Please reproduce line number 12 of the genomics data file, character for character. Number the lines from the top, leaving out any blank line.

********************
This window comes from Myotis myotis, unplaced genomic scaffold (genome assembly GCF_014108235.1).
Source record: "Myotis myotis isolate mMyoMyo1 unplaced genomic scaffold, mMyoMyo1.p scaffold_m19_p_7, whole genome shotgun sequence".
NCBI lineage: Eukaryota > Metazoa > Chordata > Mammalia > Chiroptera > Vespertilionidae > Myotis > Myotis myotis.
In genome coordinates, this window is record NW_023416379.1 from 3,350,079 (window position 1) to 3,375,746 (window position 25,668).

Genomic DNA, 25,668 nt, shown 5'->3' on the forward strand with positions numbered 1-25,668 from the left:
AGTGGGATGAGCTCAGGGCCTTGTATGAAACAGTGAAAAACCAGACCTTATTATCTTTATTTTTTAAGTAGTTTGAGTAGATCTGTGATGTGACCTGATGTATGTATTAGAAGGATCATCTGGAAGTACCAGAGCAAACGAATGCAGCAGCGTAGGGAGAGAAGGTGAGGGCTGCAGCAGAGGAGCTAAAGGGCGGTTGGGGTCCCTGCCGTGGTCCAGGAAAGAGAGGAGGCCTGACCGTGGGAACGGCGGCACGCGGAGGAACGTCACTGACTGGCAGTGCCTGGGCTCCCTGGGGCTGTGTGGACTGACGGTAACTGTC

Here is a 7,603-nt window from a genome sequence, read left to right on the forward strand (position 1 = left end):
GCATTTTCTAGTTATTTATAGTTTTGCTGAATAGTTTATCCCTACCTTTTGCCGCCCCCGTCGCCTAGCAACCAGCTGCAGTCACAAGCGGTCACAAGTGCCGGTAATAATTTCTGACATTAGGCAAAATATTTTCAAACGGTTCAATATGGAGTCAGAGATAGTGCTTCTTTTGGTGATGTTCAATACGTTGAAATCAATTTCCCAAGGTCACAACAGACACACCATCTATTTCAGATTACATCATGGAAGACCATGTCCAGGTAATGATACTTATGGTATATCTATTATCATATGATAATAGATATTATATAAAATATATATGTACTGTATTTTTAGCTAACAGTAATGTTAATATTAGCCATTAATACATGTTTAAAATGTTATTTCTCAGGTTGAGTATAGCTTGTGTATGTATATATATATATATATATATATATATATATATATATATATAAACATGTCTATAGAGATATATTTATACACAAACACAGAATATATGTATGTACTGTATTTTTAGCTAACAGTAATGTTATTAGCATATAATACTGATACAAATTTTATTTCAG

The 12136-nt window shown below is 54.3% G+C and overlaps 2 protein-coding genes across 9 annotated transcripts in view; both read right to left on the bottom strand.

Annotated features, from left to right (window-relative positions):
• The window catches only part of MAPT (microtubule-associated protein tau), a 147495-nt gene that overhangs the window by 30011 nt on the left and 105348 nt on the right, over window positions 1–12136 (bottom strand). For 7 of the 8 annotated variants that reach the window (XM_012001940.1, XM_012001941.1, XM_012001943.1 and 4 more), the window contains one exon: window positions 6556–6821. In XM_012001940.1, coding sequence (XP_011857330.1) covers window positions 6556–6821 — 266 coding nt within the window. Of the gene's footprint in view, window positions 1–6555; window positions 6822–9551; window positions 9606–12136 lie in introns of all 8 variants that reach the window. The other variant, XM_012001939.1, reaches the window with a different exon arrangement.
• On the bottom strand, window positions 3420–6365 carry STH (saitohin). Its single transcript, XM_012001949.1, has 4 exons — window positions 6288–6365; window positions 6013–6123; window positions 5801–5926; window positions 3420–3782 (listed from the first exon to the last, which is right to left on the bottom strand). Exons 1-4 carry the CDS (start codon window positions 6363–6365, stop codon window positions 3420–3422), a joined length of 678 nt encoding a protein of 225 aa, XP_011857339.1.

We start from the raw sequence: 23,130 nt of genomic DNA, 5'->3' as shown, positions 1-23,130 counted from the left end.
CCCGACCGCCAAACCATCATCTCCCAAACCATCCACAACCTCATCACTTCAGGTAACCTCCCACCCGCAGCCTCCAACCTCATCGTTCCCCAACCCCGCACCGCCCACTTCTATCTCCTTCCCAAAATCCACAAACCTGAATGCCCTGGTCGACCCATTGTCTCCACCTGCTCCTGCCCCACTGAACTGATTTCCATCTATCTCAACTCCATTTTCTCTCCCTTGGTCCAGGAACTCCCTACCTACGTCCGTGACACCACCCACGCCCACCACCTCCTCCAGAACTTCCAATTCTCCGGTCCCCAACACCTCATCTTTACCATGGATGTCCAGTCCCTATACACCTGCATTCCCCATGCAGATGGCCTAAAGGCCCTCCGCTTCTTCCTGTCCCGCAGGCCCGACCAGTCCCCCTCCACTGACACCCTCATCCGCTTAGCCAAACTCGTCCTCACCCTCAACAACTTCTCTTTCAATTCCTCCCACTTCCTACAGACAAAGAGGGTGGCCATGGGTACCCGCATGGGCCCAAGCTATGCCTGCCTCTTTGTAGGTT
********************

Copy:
• On the bottom strand, window positions 3420–6365 carry STH (saitohin). Its single transcript, XM_012001949.1, has 4 exons — window positions 6288–6365; window positions 6013–6123; window positions 5801–5926; window positions 3420–3782 (listed from the first exon to the last, which is right to left on the bottom strand). Exons 1-4 carry the CDS (start codon window positions 6363–6365, stop codon window positions 3420–3422), a joined length of 678 nt encoding a protein of 225 aa, XP_011857339.1.